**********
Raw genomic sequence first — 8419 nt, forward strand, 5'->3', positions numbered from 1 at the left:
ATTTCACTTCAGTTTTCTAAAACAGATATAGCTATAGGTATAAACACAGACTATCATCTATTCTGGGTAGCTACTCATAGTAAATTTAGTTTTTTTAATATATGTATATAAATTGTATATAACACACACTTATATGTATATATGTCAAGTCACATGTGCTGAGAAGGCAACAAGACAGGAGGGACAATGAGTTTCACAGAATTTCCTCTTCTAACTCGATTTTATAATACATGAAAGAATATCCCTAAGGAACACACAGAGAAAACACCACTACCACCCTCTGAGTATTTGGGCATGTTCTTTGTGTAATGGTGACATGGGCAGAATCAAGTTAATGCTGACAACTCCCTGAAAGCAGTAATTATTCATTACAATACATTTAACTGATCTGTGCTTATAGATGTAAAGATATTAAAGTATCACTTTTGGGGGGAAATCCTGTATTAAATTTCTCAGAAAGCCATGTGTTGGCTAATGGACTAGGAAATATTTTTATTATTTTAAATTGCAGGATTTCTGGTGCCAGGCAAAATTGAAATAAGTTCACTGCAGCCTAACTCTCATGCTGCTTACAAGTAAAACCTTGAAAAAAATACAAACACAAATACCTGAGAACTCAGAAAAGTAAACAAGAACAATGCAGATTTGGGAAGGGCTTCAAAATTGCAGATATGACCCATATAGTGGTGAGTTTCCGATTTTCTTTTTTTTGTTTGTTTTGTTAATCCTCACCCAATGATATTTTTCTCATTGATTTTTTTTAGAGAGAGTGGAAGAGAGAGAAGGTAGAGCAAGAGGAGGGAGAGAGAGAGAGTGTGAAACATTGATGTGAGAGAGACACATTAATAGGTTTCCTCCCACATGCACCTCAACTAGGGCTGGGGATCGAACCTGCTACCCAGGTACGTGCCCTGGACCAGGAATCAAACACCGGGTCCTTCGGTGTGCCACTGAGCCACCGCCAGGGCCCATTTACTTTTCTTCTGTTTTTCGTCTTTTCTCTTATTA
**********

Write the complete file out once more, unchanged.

Raw genomic sequence first — 8419 nt, forward strand, 5'->3', positions numbered from 1 at the left:
ATTTCACTTCAGTTTTCTAAAACAGATATAGCTATAGGTATAAACACAGACTATCATCTATTCTGGGTAGCTACTCATAGTAAATTTAGTTTTTTTAATATATGTATATAAATTGTATATAACACACACTTATATGTATATATGTCAAGTCACATGTGCTGAGAAGGCAACAAGACAGGAGGGACAATGAGTTTCACAGAATTTCCTCTTCTAACTCGATTTTATAATACATGAAAGAATATCCCTAAGGAACACACAGAGAAAACACCACTACCACCCTCTGAGTATTTGGGCATGTTCTTTGTGTAATGGTGACATGGGCAGAATCAAGTTAATGCTGACAACTCCCTGAAAGCAGTAATTATTCATTACAATACATTTAACTGATCTGTGCTTATAGATGTAAAGATATTAAAGTATCACTTTTGGGGGGAAATCCTGTATTAAATTTCTCAGAAAGCCATGTGTTGGCTAATGGACTAGGAAATATTTTTATTATTTTAAATTGCAGGATTTCTGGTGCCAGGCAAAATTGAAATAAGTTCACTGCAGCCTAACTCTCATGCTGCTTACAAGTAAAACCTTGAAAAAAATACAAACACAAATACCTGAGAACTCAGAAAAGTAAACAAGAACAATGCAGATTTGGGAAGGGCTTCAAAATTGCAGATATGACCCATATAGTGGTGAGTTTCCGATTTTCTTTTTTTTGTTTGTTTTGTTAATCCTCACCCAATGATATTTTTCTCATTGATTTTTTTTAGAGAGAGTGGAAGAGAGAGAAGGTAGAGCAAGAGGAGGGAGAGAGAGAGAGTGTGAAACATTGATGTGAGAGAGACACATTAATAGGTTTCCTCCCACATGCACCTCAACTAGGGCTGGGGATCGAACCTGCTACCCAGGTACGTGCCCTGGACCAGGAATCAAACACCGGGTCCTTCGGTGTGCCACTGAGCCACCGCCAGGGCCCATTTACTTTTCTTCTGTTTTTCGTCTTTTCTCTTATTA